Some stealth killing and a spot of tea guv'nah? Slip into the world of British spies and crumpets while inhabiting the persona of Violette Summer, a British spy gone rogue, crawling through her memories to figure out how she ended up incapacitated and in the hospital. Here's the X-Play review of Velvet Assassin for the Xbox 360 and PC.
- Great atmosphere, lighting, and audio
- Solid stealth mechanics
- Likeable heroine
- Tense, engaging gameplay
- Often too puzzle-focused
- Not very innovative
- Can't pick up enemy guns or destroy lighting
- Clunky non-stealth combat
It’s hard to find something new to do with the World War 2 setting, but Velvet Assassin does so by taking a familiar gameplay style, stealth, along with a couple of Nazis. Even for gamers sick of WW2, the combination is pretty successful. While none of the gameplay elements here are particularly new or original, Velvet Assassin works with its well-trod ground quite effectively.
In Velvet Assassin, you slip into the incredible tight jeans of Violet Summers, a British spy whose expertise is sneaking through the cracks in enemy lines, silently killing, and retrieving heavily-guarded secrets. The game starts with Violet lying in a hospital bed, and the story plays out through flashbacks. Although the whole flashback method is been beaten to death by now, Violet is a likeable, if moody heroine and the intense real-world locations and scenarios add a great deal to the overall atmosphere. The game wisely focuses on urban settings like Paris and Warsaw for the most part, and skulking through the Nazi-occupied streets of Europe is amazingly engaging.
Through the course of the twelve missions, the gameplay is relatively consistent. This is a true stealth game, with clear influences from Splintercell and Metal Gear Solid. Violet’s main weapon is her knife, though firearms do come into play throughout. The difficulty level, map designs, and even the health system all focus on stealth action. Killing silently from the shadows is the surest way to stay alive, and stealth kills result in health boosts.
It’s Quiet Time
Violet carries a silenced pistol, but it only has seven rounds and finding extra ammo is rare. At times, she’ll find other guns like a shotgun or German pistol, but areas that require gunplay are few. Consequently, if you’re a run and gun-style gamer, who avoids the methodical nature of stealth, Velvet Assassin isn’t the game for you.
Stealth lovers will be in their happy place though. None of the gameplay elements in Velvet Assassin are new. The level design is still puzzle-like in nature, and while there is usually more than one way to solve each room, the best results come from slowly and carefully watching enemy patterns, hiding in the shadows, and striking quickly at just the right moment.
The lighting throughout is gorgeously done, and the game is full of flickering lights, fuse boxes to disrupt, and shadows to hide in. One new element is the ability to hide in high grass, which is very important in outdoor levels. Since the pace is much slower than traditional action games, the large levels can easily take close to an hour or so if you scour the grounds looking for all the hidden items and Nazis to kill.
Velvet Assassin isn’t visually ground breaking, but the levels and character models certainly look nice enough. While the baseline graphics aren’t cutting edge, the focus on beautiful, mood-affecting lighting gives the maps a classic, almost nostalgic effect as if you’re watching an old black and white movie. The game takes place in the past obviously, and the keen use of subtle effects makes it feel like it’s from a different era.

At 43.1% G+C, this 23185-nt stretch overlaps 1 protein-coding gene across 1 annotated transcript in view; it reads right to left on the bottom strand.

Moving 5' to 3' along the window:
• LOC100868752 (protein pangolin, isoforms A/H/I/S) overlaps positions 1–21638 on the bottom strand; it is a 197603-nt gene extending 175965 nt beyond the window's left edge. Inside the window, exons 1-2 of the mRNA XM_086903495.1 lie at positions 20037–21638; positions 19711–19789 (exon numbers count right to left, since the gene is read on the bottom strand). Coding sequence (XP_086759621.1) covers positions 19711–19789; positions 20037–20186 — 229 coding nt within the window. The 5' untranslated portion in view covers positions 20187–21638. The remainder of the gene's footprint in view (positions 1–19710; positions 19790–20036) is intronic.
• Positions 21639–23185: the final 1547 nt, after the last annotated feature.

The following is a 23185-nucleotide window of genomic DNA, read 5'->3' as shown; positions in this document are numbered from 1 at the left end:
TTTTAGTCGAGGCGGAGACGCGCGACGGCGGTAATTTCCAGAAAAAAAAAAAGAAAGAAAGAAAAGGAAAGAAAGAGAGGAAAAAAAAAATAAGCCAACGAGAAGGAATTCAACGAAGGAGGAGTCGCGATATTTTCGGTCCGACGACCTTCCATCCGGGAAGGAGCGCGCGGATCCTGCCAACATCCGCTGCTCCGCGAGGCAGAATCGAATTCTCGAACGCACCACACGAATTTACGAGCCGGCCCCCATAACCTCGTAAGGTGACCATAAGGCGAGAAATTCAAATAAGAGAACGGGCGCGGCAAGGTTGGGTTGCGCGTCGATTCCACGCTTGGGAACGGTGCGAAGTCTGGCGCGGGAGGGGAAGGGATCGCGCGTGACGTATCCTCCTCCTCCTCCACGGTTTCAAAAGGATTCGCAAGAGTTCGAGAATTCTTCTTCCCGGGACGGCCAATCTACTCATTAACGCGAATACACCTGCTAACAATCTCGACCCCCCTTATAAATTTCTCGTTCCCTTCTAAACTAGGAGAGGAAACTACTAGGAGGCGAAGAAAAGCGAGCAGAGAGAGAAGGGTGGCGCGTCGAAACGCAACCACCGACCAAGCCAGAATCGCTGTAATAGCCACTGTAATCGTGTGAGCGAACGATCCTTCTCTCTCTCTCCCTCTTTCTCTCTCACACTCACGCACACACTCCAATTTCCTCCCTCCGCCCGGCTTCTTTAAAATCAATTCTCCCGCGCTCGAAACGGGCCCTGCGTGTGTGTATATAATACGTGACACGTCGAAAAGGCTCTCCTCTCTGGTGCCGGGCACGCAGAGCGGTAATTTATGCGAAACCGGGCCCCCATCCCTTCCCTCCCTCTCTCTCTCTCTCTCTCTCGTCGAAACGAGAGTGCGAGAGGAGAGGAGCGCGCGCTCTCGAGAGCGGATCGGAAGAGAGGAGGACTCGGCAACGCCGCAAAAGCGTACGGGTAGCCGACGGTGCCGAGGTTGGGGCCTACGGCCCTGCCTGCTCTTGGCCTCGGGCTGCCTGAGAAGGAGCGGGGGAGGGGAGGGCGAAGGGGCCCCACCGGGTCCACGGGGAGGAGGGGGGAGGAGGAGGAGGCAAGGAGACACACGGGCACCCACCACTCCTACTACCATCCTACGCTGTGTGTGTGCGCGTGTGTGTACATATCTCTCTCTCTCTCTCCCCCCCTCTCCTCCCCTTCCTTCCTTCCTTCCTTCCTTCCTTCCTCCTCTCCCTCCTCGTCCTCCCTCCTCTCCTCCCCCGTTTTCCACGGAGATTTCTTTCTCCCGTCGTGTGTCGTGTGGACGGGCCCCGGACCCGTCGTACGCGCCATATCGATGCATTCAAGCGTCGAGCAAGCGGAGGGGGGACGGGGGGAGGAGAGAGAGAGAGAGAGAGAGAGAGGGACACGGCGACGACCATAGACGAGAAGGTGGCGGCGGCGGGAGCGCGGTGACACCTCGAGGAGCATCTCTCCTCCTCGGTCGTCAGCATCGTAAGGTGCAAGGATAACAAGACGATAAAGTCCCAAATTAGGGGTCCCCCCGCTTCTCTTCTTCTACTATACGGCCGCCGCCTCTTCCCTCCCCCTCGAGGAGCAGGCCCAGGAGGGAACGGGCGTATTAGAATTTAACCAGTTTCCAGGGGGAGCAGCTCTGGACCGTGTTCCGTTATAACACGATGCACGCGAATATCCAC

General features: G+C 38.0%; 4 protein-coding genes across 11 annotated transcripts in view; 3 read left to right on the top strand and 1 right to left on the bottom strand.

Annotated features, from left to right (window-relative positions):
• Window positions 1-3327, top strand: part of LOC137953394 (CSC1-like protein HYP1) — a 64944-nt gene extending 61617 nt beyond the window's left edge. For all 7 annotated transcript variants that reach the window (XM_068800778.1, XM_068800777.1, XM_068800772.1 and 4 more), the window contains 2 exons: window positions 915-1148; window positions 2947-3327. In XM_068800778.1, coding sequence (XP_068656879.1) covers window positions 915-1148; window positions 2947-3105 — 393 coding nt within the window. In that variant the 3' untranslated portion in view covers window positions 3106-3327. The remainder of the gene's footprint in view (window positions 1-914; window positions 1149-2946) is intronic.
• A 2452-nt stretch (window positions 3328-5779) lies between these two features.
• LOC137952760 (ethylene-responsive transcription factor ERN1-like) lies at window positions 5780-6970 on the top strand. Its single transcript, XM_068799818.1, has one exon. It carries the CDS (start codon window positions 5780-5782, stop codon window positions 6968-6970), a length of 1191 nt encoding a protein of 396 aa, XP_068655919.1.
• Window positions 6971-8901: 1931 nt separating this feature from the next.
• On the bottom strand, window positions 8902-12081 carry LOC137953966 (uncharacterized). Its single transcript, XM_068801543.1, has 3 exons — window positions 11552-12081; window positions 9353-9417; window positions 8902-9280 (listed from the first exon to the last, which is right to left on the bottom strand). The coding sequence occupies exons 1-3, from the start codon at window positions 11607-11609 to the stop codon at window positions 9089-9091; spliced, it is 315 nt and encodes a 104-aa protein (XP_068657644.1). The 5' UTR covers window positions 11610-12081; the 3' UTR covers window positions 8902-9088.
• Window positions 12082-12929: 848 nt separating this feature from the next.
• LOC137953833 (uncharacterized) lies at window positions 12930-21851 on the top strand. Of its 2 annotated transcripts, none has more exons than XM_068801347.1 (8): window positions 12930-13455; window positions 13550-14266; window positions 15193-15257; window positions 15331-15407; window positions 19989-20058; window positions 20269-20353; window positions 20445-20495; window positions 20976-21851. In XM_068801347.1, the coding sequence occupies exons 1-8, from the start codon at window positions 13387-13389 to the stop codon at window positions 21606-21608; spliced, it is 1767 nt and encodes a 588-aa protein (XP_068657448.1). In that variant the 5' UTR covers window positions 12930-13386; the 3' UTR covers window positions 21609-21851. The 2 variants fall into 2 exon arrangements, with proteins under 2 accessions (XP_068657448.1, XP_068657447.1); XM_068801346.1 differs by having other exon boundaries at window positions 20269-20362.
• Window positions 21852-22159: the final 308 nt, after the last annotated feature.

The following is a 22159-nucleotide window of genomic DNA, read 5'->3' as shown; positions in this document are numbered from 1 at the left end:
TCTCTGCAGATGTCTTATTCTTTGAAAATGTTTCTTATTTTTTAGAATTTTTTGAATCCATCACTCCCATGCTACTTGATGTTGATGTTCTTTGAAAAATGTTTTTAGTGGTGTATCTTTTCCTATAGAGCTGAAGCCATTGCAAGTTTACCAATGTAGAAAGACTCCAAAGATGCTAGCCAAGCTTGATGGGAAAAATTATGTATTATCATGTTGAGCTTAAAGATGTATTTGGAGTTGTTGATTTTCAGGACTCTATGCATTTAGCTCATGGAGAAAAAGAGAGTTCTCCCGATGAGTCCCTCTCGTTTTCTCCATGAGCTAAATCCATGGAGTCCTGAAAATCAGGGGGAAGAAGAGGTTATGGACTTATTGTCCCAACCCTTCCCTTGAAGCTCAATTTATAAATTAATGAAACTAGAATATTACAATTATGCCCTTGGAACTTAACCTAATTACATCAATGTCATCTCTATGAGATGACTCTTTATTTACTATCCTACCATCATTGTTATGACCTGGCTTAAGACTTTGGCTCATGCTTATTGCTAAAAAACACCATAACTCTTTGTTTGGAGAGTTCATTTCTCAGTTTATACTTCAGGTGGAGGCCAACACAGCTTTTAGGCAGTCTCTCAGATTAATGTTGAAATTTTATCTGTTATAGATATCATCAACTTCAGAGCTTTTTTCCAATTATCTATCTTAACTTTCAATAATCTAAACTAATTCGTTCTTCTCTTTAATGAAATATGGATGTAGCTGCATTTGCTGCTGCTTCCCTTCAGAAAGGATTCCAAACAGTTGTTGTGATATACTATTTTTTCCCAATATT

The audio is terrific as well. Aside from Violet’s smooth and sexy British tones, the Germans all speak German (with English subtitles), the music is great, and the ambient effects perfectly enhance the mood of the setting. Another nice element is the use of experience points earned from finding collectable items. Earn enough, and you can enhance Violet’s core abilities. Yet another cool, if strange element is the use of morphine. The drug puts Violet into an almost hallucinatory state where time slows, she appears in her night gown and the level is a hazy mix of the hospital and the battleground. For a limited time, she can rush an enemy and perform a one-hit kill even from a direct attack.
It’s not all guns and roses for Violet though. If there’s one central flaw with the game, it’s the dogged determination to stick to the formula so set in stone by past stealth games. You’ll know exactly what to do here if you’ve skulked your way through the Splintercell games or other similar titles. The game usually demands stealth for most situations, which isn’t necessary a flaw. Yet, sometimes it actually feels too forced thanks to remarkably non-interactive environments and the inability to steal guns from fallen enemies.
Violet can really only acquire new guns in weapon lockers, which seem like a remarkable lapse in game logic, since everyone you kill is armed. Also, attacking using non-stealth methods is remarkably unresponsive. The other big issue is that lights are invulnerable. The levels will have you shoving crates in the way of flood lights to make a path of darkness and timing your runs to match the off cycle of a flickering lamp. Yet, simply busting a light bulb is impossible, which often makes the levels feel too much like a puzzle instead of a fluid, intense situation.
Smooth… Like Velvet
Although certainly flawed, Velvet Assassin is a well-executed stealth game. It makes fantastic use of the over-used WW2 setting, has an appealing protagonist, and challenging stealthy gameplay that will definitely enthrall fans of the genre. Gamers looking for something new will probably just want to take their tight jeans somewhere else.
Article Written By Jason D’Aprile